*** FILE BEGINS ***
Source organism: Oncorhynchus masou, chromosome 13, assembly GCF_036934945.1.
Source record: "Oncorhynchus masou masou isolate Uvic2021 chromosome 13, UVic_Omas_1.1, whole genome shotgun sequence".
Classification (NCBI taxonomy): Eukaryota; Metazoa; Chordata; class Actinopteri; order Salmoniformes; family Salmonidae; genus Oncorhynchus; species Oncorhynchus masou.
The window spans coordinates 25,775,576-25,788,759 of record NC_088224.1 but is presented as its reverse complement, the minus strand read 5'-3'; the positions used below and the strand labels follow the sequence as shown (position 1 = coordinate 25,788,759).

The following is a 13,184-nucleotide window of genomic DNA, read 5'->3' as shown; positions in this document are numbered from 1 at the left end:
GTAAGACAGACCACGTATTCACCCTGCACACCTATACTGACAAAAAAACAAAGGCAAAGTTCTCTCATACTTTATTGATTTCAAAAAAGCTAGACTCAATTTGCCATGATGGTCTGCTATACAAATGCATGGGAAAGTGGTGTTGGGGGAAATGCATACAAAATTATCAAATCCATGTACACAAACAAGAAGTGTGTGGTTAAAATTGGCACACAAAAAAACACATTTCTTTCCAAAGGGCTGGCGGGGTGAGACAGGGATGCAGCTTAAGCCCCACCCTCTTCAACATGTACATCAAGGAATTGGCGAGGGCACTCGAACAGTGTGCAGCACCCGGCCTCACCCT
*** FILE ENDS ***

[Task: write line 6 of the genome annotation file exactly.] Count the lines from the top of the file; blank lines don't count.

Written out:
GTAAGACAGACCACGTATTCACCCTGCACACCTATACTGACAAAAAAACAAAGGCAAAGTTCTCTCATACTTTATTGATTTCAAAAAAGCTAGACTCAATTTGCCATGATGGTCTGCTATACAAATGCATGGGAAAGTGGTGTTGGGGGAAATGCATACAAAATTATCAAATCCATGTACACAAACAAGAAGTGTGTGGTTAAAATTGGCACACAAAAAAACACATTTCTTTCCAAAGGGCTGGCGGGGTGAGACAGGGATGCAGCTTAAGCCCCACCCTCTTCAACATGTACATCAAGGAATTGGCGAGGGCACTCGAACAGTGTGCAGCACCCGGCCTCACCCT